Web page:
March 13, 2007

Why Does This Not Surprise Me?

Filed under: Katrina,Politics — PolitiCalypso @ 7:12 am

Have they learned nothing from New Orleans?

The Bush administration will allow some development in flood plains without formal environmental reviews.

Predictably (and rightly), the move has enraged environmentalists, who have been advocating for the disappearing wetlands for decades now, mostly in vain. This move allows developers to build on small tracts of land, and it places minimal restrictions on what can be built. Types of buildings to be permitted include residential homes, shopping venues, hospitals, prisons, and schools.

If you were a resident of low-lying Louisiana who had experienced Hurricane Katrina (or evacuated and returned to find your community in ruins), wouldn’t it make you feel nice and cozy to know that your kids’ new school could be built on a filled-in marshland that had flooded before–as long as the school was small and the entire development didn’t take up over half an acre? (In some parts of rural Louisiana, that’s not out of the question.)

(Oh, and is due to be reclaimed by the sea in a few decades because of global warming-induced rising seas, another problem that is not being addressed in the coastal “recovery.”)

And if you were, perhaps, a researcher of endangered species–maybe even the elusive Ivory-billed Woodpecker–wouldn’t you be pleased to know that developers could pull the same sort of stunt that the timber industry did in the 1940s, when it completely stripped clear the last confirmed habitat of Ivorybills?

Oh, sure, the Endangered Species Act would provide protection for areas where the birds are known to roost. But that’s the problem, isn’t it? They are hard to find, and with recent potential sightings in Arkansas and Florida, there’s a possibility that they might be in pockets all over the Gulf states. However, those two sightings are increasingly being called into question since the scientists involved have not produced good video or photography yet. If other potential areas are wiped out before the birds could even be found, it opens the floodgates for the areas in Arkansas and especially Florida to be given similar treatment.

And, from the same article, this is just disgusting:

Another part of the regulations, approved in coordination with other federal agencies and the White House, waives the formal environmental reviews entirely for coal companies when they bury or reroute streams with their mining wastes.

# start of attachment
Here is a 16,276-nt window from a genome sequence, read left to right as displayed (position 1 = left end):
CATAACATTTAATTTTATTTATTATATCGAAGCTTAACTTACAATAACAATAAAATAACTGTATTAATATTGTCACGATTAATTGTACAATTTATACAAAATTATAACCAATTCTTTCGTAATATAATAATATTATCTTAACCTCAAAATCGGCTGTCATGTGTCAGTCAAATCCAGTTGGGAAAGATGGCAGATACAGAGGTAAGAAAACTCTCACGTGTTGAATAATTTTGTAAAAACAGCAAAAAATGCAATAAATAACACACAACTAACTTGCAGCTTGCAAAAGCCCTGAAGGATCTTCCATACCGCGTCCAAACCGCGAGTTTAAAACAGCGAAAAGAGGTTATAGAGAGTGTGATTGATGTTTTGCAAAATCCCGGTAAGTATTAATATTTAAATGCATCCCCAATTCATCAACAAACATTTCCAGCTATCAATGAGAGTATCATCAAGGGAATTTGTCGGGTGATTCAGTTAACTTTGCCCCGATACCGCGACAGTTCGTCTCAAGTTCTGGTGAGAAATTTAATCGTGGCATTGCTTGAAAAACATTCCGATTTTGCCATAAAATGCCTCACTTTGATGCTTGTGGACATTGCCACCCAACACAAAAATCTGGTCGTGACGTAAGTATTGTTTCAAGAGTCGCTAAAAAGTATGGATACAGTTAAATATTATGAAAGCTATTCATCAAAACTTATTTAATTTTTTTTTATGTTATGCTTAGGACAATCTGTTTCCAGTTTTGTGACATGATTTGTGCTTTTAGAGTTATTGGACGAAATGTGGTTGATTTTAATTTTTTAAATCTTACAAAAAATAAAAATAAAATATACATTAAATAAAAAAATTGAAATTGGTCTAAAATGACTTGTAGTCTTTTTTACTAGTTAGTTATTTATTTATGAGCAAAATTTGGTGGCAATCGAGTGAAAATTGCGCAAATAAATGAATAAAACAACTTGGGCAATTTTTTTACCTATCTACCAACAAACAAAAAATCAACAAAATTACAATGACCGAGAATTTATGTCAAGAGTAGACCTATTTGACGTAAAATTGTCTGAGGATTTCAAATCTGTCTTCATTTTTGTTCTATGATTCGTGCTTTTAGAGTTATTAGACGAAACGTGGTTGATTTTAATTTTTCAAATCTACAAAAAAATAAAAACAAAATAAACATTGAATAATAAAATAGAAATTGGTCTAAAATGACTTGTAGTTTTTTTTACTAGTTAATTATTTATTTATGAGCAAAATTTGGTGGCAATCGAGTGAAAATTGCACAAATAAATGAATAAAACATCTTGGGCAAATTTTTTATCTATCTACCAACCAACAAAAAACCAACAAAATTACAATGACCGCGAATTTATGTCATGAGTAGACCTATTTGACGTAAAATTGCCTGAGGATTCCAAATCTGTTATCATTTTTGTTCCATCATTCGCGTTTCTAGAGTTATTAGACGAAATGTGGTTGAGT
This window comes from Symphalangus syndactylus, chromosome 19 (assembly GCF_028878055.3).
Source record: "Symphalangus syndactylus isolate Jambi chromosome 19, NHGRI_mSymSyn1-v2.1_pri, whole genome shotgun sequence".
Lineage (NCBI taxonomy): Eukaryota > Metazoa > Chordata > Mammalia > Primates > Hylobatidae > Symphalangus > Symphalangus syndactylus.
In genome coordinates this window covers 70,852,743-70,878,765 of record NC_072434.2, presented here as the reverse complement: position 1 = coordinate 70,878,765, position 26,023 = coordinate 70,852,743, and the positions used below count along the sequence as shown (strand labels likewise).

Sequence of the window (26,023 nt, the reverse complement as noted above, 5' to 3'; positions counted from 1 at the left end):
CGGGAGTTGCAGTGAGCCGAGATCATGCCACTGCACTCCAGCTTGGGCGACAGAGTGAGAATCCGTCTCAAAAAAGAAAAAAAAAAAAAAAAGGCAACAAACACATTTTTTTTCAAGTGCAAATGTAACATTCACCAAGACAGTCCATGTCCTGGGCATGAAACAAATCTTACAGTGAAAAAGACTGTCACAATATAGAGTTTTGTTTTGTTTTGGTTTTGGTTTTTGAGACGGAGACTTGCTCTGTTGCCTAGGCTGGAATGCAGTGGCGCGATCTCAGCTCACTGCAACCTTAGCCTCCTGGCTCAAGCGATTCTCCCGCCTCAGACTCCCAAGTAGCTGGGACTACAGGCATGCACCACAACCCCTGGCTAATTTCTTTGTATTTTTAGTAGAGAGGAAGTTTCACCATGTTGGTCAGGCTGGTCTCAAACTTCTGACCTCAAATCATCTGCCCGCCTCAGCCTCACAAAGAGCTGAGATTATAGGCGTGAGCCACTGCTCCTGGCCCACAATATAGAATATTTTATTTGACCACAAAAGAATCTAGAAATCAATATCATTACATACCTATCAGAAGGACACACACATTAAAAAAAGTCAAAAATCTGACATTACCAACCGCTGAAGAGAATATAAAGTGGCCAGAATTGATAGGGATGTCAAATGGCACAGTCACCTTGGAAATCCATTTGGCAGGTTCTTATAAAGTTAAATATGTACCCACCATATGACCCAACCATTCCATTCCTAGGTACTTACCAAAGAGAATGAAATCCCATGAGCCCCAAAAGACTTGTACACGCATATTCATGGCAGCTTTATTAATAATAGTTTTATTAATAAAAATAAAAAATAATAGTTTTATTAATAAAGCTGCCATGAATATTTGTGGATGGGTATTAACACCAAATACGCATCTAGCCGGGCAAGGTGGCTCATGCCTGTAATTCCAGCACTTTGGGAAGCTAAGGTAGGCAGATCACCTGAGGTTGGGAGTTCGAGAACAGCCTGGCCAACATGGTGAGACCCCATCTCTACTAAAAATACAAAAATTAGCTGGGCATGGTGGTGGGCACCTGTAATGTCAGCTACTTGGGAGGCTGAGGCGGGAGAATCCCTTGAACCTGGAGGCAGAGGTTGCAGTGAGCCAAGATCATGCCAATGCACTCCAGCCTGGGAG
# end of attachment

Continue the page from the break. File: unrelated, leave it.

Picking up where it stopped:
So okay, if your friendly neighborhood coal company decides to dump waste product in a stream, completely cutting off the flow of water with the trash, no one has to run it through any sort of review process.

I’ll make sure to drink bottled water when I am in Louisiana.

This bit of news was certainly a very unwelcome addition to my e-mail inbox this morning.

I have made this blog mostly about Hurricane Katrina and the Gulf Coast, yes, but frankly, I’m tired of having so much material to write about.

2 Comments »

  1. It reminds me of the song they paved over paradise to put up a parking lot.

    We keep getting wider roads that we really don’t need. Yes, there is heavy traffic on them early in the morning and late in the evenings when people are going to and from work, the rest of the time they are practically empty.

    And since Katrina there has been more and more development down here, with little regard to if it is swamp land. Even before Katrina this was happening. Up above our house a developers sold off small lots in what was essentially wetlands. Peoples septic tanks are failing because of this and the same thing happened in an area of Ocean Springs.

    Comment by Alasandra — March 14, 2007 @ 1:32 pm

  2. Two years ago at this exact day and exact minute, Hurricane Katrina made its first Gulf landfall on the Louisiana coast.

    I would like to mark this day by providing a series of links to recent news about the recovery, or what passes for it. First i

    Comment by PolitiCalypso — August 29, 2007 @ 4:14 am

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